His report pins down several causes for their lack of interest, prime among them the view that unions just concentrate on bread-and-butter wages-and-pensions issues--and those workers, already at high pay levels, aren’t as concerned about cash.

What they are concerned about includes workplace standards and procedures that let them learn and grow on the job, advancing to higher positions. In short, they want unions to talk about maintaining and enhancing conditions of being a professional.

That in turn led DPE to try to fashion new-style organizing themes for its member unions, revolving around quality-of-workplace issues, ahead of--but not instead of--wages and benefits. They include bargaining for more workplace professional training, use of advanced processes, and agitating for guaranteed advancement opportunities.

Whether such campaigns will succeed at an IBM or a Silicon Valley high tech firm is anyone’s guess. But it’s at least one way to try to overcome the apathy.

Monday, December 3, 2007

New pact ends strike for Broadway stagehands

NEW YORK (PAI)--After three days of round-the-clock bargaining, Theatrical and Stage Employees Local 1 won a new contract for Broadway stagehands on Nov. 28 from New York’s theatrical producers, ending a 19-day strike.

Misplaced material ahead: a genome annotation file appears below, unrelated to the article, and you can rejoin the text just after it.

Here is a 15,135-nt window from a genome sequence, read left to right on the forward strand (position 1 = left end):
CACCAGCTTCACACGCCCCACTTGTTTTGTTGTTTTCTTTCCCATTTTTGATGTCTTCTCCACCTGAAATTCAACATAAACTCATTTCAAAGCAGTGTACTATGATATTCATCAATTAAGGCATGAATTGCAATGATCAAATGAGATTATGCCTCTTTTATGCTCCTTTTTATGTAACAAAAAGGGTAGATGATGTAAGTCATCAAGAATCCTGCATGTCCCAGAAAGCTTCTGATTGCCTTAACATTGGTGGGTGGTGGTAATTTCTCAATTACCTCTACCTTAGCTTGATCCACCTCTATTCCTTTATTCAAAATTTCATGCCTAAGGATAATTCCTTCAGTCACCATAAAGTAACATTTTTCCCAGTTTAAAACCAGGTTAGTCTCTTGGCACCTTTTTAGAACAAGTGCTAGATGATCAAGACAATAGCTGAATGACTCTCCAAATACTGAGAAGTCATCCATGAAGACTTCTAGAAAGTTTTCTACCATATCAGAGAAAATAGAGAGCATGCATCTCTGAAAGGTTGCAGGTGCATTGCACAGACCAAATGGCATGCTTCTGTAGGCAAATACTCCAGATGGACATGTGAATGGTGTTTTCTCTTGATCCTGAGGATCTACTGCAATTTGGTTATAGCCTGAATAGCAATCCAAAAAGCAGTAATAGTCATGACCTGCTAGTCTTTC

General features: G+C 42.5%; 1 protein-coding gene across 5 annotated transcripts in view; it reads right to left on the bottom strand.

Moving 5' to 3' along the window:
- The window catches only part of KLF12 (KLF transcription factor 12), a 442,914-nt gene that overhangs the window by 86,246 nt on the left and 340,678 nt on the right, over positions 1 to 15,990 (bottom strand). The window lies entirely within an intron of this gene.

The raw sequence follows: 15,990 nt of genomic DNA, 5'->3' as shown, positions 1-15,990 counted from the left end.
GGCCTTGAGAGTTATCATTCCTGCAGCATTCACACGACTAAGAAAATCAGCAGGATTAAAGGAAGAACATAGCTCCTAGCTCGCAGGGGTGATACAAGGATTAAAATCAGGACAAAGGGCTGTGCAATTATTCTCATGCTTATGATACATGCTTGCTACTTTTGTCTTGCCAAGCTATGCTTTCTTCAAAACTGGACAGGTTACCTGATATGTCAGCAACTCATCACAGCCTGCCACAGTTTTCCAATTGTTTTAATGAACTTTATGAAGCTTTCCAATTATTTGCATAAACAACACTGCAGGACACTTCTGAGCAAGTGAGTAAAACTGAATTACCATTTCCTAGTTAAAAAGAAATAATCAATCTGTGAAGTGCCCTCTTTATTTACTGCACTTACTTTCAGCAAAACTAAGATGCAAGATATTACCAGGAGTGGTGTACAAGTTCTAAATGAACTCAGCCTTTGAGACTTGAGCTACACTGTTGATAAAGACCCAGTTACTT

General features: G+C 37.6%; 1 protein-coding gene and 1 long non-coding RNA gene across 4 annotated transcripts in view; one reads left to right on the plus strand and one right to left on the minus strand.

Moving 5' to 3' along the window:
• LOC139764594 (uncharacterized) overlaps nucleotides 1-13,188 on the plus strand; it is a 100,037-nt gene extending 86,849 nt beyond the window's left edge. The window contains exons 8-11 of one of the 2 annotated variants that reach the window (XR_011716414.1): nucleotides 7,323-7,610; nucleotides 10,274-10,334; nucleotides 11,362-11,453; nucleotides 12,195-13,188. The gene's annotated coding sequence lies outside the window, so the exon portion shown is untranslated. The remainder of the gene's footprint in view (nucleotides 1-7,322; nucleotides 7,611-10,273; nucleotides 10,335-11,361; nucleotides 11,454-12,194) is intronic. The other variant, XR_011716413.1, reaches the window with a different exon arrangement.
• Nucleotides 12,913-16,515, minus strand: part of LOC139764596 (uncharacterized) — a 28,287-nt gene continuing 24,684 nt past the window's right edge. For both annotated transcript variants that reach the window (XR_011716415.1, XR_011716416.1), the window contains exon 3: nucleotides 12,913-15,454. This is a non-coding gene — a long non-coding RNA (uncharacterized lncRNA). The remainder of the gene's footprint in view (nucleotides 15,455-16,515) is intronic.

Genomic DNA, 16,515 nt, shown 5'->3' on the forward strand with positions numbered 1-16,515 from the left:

Details of the new pact were not disclosed pending a membership vote on the contract. The producers wanted to cut the numbers of stagehands who do things like shift scenery, lights, sound systems and props, install sets and keep shows running smoothly. The local resisted the cuts, and noted stagehands lacked raises for years.

News reports said the tradeoff was there could be some job cuts in each production in return for higher raises than the 3.5% hike the producers’ league initially offered for each year of the 5-year pact.